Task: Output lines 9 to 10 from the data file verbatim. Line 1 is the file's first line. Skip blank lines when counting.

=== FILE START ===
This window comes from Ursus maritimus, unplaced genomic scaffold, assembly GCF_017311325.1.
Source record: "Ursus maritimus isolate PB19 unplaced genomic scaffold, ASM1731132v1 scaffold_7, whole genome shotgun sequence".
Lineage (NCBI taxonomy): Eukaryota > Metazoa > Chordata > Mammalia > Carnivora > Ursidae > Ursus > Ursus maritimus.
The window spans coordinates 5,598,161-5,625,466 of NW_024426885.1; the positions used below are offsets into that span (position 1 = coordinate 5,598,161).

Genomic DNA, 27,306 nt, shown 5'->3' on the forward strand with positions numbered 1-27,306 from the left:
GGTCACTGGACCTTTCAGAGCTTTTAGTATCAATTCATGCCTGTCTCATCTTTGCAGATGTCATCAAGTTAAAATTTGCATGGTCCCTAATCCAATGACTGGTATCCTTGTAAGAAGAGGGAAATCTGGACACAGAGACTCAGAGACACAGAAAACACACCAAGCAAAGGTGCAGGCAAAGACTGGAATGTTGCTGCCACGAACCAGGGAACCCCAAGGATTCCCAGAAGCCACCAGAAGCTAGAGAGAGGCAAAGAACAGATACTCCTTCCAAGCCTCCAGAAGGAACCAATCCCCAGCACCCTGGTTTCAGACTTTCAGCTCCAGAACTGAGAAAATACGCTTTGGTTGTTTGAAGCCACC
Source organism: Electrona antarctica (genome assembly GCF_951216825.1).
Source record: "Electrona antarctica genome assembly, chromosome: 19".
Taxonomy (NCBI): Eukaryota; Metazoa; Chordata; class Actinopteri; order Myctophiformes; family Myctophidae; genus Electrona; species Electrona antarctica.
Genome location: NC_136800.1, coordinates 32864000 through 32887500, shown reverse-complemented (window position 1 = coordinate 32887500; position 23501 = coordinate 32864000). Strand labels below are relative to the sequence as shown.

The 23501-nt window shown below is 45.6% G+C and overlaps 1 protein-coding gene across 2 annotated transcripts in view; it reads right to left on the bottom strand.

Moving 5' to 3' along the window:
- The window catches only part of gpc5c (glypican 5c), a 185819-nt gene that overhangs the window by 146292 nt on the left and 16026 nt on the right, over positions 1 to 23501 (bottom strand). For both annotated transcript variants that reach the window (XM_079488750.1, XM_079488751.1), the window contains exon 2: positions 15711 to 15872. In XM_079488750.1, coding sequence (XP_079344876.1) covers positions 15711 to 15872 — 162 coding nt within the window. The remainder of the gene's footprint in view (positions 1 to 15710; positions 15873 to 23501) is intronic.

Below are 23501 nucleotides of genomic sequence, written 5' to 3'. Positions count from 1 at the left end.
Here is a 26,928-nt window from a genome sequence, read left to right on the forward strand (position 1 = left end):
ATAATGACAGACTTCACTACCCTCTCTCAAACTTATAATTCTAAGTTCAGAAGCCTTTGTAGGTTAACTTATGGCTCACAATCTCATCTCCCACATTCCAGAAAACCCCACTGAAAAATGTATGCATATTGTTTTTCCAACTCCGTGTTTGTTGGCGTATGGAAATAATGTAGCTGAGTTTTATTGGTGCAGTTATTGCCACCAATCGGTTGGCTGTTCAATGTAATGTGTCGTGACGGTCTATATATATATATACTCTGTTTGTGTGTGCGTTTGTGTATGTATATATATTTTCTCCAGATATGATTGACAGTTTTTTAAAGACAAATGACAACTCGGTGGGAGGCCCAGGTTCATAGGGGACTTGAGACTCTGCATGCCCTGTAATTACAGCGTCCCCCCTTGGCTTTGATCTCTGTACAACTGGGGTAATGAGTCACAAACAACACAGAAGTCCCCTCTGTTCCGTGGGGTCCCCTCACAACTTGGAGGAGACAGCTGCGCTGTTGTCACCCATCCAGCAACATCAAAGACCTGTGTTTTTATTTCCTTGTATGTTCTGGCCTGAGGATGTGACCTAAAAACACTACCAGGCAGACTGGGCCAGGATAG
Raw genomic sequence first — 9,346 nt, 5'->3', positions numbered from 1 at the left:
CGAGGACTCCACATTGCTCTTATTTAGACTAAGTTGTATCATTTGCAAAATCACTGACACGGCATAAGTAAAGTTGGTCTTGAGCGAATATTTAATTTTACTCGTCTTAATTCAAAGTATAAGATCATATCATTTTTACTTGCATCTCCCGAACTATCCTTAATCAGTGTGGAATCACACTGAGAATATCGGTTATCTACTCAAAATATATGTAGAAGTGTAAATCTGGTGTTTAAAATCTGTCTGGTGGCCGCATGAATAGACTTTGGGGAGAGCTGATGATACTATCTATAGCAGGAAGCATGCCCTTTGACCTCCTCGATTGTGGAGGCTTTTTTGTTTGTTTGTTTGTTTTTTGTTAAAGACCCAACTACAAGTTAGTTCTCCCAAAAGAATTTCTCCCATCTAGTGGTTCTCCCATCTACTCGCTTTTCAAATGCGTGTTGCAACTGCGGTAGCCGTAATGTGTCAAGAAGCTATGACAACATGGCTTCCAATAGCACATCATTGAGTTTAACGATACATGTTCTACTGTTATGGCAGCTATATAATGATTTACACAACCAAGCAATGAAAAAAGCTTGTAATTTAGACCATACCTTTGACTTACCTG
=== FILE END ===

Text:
Taxonomy (NCBI): Eukaryota; Metazoa; Chordata; class Actinopteri; order Myctophiformes; family Myctophidae; genus Electrona; species Electrona antarctica.
Genome location: NC_136800.1, coordinates 32864000 through 32887500, shown reverse-complemented (window position 1 = coordinate 32887500; position 23501 = coordinate 32864000). Strand labels below are relative to the sequence as shown.